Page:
Belmont Victory Gardens At Rock Meadow

The Belmont Victory Gardens are one of the largest and oldest continually active community gardens in the Boston area. They cover two acres of land, with 137 plots ranging in size from 12 by 12 feet to 50 by 50 feet.

The Gardens are located in Rock Meadow Conservation Area along Mill Street, which spans 70 acres of meadow, wetlands, streams and woods. This area is part of the Western Greenway, a corridor of undeveloped green space linking Belmont, Waltham, and Lexington. Rock Meadow has been designated by the Massachusetts Division of Fish and Wildlife as “an important grassland conservation area” that provides significant habitat for plants and animals. As a part of this Greenway, the crops and flowers grown in the Gardens benefit from and support the rich biodiversity of the area.

Mission of the Victory Gardens

The mission of the Belmont Victory Gardens is to provide accessible space for gardeners that is part of an active, supportive, gardening community. We are also a contributor to Rock Meadow conservation and committed to the education of gardeners on sustainable organic methods.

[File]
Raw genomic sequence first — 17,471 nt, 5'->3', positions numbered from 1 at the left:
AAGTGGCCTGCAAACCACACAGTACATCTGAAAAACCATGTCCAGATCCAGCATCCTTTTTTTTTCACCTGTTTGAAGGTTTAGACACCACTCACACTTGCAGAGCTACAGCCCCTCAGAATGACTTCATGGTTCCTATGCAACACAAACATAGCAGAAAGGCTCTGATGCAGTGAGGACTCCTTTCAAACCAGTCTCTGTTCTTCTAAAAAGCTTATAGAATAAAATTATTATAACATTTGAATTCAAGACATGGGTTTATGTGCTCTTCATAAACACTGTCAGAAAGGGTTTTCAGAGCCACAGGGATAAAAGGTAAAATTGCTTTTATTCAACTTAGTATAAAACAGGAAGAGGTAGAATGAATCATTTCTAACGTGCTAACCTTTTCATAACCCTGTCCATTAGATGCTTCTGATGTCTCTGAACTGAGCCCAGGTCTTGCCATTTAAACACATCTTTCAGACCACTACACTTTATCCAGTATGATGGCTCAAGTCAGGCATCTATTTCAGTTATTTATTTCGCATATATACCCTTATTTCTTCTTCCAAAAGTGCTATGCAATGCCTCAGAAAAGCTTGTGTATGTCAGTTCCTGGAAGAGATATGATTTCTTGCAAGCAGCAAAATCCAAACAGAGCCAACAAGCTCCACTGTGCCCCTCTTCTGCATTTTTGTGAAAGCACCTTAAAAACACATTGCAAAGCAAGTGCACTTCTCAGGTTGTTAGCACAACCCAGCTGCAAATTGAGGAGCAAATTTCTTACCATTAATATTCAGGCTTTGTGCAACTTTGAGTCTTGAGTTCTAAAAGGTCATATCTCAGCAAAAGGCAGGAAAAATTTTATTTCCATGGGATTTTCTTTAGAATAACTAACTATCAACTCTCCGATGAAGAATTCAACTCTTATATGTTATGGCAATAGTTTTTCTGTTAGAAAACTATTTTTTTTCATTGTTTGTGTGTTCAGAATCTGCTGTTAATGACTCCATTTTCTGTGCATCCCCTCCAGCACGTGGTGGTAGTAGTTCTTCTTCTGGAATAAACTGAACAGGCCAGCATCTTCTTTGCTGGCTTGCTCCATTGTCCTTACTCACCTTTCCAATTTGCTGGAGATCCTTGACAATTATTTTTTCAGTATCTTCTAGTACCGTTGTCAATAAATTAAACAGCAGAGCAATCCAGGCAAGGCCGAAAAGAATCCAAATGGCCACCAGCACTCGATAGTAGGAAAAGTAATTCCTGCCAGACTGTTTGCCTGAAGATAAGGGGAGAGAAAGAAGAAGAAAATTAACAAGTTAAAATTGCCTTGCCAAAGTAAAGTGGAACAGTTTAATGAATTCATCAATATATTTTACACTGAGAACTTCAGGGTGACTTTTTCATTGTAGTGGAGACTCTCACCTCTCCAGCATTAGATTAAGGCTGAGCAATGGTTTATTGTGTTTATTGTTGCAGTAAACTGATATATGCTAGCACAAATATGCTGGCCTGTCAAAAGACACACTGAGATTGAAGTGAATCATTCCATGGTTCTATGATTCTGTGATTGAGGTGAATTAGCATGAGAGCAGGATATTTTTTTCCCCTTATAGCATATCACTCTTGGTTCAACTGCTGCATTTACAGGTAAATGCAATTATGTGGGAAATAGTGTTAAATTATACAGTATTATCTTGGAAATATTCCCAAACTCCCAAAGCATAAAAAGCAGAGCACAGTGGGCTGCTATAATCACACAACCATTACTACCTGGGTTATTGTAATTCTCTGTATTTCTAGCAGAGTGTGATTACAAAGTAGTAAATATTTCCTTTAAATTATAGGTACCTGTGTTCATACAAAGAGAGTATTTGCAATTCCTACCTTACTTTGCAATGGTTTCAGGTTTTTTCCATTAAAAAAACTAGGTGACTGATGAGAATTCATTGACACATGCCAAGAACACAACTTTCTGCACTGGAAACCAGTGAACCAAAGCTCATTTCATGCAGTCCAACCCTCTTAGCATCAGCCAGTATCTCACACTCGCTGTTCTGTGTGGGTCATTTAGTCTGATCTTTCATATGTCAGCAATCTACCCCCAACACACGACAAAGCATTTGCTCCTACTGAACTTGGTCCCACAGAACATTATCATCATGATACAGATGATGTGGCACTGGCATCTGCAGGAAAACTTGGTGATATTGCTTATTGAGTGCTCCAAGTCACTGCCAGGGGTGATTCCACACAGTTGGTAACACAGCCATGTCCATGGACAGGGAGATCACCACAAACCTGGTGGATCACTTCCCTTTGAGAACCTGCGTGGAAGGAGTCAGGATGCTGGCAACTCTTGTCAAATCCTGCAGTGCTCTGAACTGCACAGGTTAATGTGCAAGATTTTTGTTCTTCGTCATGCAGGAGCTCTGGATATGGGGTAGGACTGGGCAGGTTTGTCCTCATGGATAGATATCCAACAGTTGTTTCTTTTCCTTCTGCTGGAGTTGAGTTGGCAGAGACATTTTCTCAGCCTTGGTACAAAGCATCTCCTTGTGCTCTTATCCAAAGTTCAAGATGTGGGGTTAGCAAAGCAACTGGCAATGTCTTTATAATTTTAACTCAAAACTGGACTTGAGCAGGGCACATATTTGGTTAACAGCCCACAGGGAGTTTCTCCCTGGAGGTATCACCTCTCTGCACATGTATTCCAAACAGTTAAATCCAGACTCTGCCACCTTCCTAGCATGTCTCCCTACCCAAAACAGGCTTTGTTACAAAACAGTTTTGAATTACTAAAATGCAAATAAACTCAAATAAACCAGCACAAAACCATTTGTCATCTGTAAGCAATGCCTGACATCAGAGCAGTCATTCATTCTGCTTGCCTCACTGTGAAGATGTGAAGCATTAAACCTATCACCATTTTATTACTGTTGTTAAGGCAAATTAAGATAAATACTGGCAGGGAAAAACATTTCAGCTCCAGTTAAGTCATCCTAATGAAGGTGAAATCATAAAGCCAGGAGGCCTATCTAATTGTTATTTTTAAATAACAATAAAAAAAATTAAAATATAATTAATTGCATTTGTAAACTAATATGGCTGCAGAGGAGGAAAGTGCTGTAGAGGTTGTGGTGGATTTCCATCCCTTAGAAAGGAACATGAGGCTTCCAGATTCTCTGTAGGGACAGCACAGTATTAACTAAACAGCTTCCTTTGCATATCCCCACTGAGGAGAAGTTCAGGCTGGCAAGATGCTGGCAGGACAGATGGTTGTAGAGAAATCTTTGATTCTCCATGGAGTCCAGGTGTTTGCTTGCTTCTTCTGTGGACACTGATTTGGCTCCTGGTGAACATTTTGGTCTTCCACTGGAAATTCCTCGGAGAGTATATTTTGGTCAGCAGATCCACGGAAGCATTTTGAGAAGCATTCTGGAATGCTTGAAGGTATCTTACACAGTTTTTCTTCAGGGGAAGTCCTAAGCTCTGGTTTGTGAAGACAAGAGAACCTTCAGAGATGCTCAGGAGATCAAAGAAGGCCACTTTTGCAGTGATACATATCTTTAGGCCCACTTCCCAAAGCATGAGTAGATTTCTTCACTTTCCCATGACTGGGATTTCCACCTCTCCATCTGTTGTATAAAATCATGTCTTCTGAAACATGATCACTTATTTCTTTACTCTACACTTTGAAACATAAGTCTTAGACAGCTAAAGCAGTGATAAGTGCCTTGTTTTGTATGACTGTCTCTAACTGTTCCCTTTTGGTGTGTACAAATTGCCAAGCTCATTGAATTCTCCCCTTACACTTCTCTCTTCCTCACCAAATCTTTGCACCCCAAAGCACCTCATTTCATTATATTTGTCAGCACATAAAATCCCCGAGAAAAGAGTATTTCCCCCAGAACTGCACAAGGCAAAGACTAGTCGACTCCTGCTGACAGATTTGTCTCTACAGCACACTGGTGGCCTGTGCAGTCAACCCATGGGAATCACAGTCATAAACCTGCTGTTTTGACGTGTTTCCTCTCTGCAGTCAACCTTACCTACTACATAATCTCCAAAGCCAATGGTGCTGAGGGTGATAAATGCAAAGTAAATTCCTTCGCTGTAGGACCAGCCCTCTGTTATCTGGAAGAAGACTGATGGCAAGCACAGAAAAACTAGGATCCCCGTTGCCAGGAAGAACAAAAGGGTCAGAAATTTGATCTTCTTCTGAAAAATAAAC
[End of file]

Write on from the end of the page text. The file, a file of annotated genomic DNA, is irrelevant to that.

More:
How to Apply for a Victory Garden Plot

Returning gardeners may complete a 2024 Registration Form and mail or hand deliver it with your check payment to the Town of Belmont, Attn: Mary Trudeau, Belmont Conservation Agent, 19 Moore Street–Homer Building Belmont, MA 02478. To be put on the waitlist for a garden plot, contact Mary Trudeau at or 617-993-2667.

How are plots allocated?

Returning gardeners who want to switch plots have seniority and are granted first choice of any available gardens in the spring. This is done in the order in which requests to swap were received.

After the swaps are complete, new gardeners from the top of the wait-list select from the remaining available plots.

How much does it cost to rent a plot?

Garden fees are decided each Spring but have remained at $75 for a number of years.

Is water supplied to the gardens?

Yes, water taps are spaced throughout the gardens where hoses can be attached. Water is turned on in early May and turned off in early October. Water usage is paid out of the garden fees.

Garden Rules & Information